Dr Albert Theuwissen shares his thoughts on alternative functions for pixels and implemention

Dr Albert Theuwissen, Consultant at Harvest Imaging speaks exclusively with Image Sensors director Rob Stead in the lead up to his workshop at the 2014 Image Sensors Conference.

Q. We are pleased you are able to return to Image Sensors to deliver a workshop once again this year. How have you seen the event change over the years?

"Thanks. What I do see is a growth of the number of people attending the conference. I guess this is due to the improving organization and especially to the focus the conference is giving to the right subjects and topics in the rapidly changing landscape of image sensors. A new organization in a new technical field needed to find its way to the right people, and apparently after a couple of years, this is the case. More and more people involved in solid-state imaging associate London with the Image Sensors conference."

Q. Your workshop focusses on alternative functions for pixels - what are these potential functions?

"There are several examples such as: auto-focus pixels, light metering, digital zoom, implementation of high-dynamic range options, and several others. Of course they will be discussed during the workshop, advantages, limitations and implementation of these various functions will be explained in detail during the workshop, with lots of opportunity for discussion."

Q. What are the advantages of using pixels in a multifunctional way like this?

"In short, if you can implement these kinds of functions on the sensor itself, it will make the overall system more compact, less power hungry, faster, and last but not least much cheaper!"

Q. To what extent are these methods being implemented in commercial applications?

"If we look to the field of digital photography, then we do have products on the market that have auto-focus pixels implemented on the sensor focal plane. Also high dynamic range options are present in existing products. Digital zoom is very popular in mobile phone cameras because an optical zoom is very hard to implement, not to say impossible in a module for a mobile phone. That said, there are many more potential applications and I'm sure we'll implemented in the future."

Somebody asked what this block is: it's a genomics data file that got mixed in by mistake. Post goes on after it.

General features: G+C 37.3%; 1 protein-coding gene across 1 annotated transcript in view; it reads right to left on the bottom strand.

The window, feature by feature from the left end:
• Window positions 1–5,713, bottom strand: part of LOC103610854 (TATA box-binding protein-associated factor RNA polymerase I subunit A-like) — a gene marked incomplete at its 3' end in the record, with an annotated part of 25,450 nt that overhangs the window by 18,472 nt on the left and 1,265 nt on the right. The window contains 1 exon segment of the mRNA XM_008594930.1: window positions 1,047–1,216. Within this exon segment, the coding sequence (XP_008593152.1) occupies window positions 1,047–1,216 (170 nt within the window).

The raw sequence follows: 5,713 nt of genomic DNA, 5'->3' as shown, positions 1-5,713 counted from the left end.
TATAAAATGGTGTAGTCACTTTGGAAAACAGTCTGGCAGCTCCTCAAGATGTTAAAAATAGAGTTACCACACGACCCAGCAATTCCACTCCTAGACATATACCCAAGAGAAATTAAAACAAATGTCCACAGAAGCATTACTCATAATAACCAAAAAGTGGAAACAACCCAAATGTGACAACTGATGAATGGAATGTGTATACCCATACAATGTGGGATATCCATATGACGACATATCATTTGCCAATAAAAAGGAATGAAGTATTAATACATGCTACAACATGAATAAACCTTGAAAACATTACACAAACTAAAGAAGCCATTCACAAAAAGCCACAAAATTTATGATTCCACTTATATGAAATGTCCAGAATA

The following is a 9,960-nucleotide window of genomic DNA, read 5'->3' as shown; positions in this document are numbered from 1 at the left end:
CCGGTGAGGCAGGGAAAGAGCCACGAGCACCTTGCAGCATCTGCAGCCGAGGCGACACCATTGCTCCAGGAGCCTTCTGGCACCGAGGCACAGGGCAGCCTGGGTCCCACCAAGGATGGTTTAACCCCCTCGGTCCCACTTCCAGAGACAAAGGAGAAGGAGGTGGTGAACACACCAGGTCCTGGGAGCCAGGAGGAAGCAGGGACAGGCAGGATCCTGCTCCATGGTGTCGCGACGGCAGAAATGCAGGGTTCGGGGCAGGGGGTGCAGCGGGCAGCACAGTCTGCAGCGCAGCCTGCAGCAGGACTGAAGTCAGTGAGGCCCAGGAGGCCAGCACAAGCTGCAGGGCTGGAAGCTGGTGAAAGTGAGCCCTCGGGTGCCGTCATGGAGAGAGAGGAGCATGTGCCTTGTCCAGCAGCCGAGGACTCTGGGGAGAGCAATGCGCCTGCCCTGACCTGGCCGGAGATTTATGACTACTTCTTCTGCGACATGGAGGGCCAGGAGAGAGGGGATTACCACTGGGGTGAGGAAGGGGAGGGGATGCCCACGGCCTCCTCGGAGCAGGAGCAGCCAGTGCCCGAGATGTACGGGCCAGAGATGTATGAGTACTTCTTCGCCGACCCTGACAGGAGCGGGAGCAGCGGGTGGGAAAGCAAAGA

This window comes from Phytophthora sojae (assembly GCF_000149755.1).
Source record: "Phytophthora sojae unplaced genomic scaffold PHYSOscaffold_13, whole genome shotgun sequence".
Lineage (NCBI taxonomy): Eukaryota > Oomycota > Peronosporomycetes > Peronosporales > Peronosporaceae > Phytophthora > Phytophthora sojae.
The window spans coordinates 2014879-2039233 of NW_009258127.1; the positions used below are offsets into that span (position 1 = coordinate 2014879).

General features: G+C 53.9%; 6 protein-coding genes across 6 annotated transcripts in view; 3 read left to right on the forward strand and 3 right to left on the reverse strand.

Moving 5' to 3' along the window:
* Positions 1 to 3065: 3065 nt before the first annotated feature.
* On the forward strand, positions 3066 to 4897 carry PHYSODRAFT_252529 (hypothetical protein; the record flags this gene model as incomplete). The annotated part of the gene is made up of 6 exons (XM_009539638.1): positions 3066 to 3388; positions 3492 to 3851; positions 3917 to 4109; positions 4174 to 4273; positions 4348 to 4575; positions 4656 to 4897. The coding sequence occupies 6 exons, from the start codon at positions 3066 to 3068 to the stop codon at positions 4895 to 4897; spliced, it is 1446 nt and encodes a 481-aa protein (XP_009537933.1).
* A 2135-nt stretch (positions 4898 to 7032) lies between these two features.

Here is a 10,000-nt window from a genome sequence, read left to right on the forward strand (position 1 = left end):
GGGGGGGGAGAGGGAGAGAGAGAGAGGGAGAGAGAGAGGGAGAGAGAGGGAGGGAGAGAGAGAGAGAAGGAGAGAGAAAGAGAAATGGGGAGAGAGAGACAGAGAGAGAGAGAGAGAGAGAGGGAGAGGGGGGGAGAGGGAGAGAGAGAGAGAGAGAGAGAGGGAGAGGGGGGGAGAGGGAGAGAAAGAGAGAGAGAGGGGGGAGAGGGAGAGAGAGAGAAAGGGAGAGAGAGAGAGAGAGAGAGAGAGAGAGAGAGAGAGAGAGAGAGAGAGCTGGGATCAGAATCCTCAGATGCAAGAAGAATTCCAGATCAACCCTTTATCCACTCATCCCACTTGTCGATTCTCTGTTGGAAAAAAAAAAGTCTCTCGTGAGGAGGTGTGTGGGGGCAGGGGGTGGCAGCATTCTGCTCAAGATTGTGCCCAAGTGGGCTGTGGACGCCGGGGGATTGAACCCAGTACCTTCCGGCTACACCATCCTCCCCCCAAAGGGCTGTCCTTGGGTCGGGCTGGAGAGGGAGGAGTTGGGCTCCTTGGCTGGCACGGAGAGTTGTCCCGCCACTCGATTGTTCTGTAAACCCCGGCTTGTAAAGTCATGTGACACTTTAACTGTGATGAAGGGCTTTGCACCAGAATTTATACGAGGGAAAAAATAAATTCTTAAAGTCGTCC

Q. What are the challenges for commercial sensor producers developing multifunctional pixel arrays?

"For some of the applications, the multifunctional pixel needs a dedicated design (e.g. auto-focus pixels). For other applications these multifunctional pixels can have the same layout as all standard pixels, but then they need a dedicated way of reading the sensor or a dedicated way of processing the data delivered by the sensor. So, in some cases the challenges are shifted to the sensor designer, in other cases the challenges are shifted to the camera designer."

Q. And finally, who do you think would benefit from attending your workshop?

"By the incorporation of the multifunctional pixels on the focal plane, existing functionalities will improve (speed, power, cost), and new functionalities can be added to the sensor/camera. So the answer to your question could be: everyone who is interested in future developments of smart image sensors and cameras that employ these devices. Application fields will range from medical to mobile phone sensors/cameras, from machine vision to digital still sensors/cameras and depth of content will be suitable for relative newcomers and experts alike."